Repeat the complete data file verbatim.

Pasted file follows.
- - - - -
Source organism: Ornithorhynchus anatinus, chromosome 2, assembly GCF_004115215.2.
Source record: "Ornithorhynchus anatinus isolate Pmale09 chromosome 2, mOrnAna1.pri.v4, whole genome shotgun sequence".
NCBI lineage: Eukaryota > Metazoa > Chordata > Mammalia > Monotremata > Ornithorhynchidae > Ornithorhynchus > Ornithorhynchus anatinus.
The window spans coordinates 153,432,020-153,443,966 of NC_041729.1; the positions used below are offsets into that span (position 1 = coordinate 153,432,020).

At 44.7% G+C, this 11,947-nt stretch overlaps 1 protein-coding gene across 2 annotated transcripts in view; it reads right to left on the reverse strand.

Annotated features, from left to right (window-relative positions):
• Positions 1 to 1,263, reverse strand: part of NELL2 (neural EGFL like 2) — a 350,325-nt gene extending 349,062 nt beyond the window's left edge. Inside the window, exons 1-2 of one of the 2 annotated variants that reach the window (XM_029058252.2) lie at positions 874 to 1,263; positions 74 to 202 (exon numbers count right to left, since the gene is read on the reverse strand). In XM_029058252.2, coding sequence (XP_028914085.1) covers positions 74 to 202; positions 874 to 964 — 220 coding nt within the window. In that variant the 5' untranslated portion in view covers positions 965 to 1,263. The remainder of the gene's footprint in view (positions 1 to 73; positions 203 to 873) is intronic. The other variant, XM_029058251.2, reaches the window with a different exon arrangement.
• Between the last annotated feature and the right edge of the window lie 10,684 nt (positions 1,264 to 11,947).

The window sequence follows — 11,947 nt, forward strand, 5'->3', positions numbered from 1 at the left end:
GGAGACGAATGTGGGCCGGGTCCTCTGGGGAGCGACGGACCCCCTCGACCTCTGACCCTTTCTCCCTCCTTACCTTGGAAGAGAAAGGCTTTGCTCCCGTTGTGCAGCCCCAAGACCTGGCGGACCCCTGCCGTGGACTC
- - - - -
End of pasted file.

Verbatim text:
Source organism: Ornithorhynchus anatinus, chromosome 2, assembly GCF_004115215.2.
Source record: "Ornithorhynchus anatinus isolate Pmale09 chromosome 2, mOrnAna1.pri.v4, whole genome shotgun sequence".
NCBI lineage: Eukaryota > Metazoa > Chordata > Mammalia > Monotremata > Ornithorhynchidae > Ornithorhynchus > Ornithorhynchus anatinus.
The window spans coordinates 153,432,020-153,443,966 of NC_041729.1; the positions used below are offsets into that span (position 1 = coordinate 153,432,020).

At 44.7% G+C, this 11,947-nt stretch overlaps 1 protein-coding gene across 2 annotated transcripts in view; it reads right to left on the reverse strand.

Annotated features, from left to right (window-relative positions):
• Positions 1 to 1,263, reverse strand: part of NELL2 (neural EGFL like 2) — a 350,325-nt gene extending 349,062 nt beyond the window's left edge. Inside the window, exons 1-2 of one of the 2 annotated variants that reach the window (XM_029058252.2) lie at positions 874 to 1,263; positions 74 to 202 (exon numbers count right to left, since the gene is read on the reverse strand). In XM_029058252.2, coding sequence (XP_028914085.1) covers positions 74 to 202; positions 874 to 964 — 220 coding nt within the window. In that variant the 5' untranslated portion in view covers positions 965 to 1,263. The remainder of the gene's footprint in view (positions 1 to 73; positions 203 to 873) is intronic. The other variant, XM_029058251.2, reaches the window with a different exon arrangement.
• Between the last annotated feature and the right edge of the window lie 10,684 nt (positions 1,264 to 11,947).

The window sequence follows — 11,947 nt, forward strand, 5'->3', positions numbered from 1 at the left end:
GGAGACGAATGTGGGCCGGGTCCTCTGGGGAGCGACGGACCCCCTCGACCTCTGACCCTTTCTCCCTCCTTACCTTGGAAGAGAAAGGCTTTGCTCCCGTTGTGCAGCCCCAAGACCTGGCGGACCCCTGCCGTGGACTC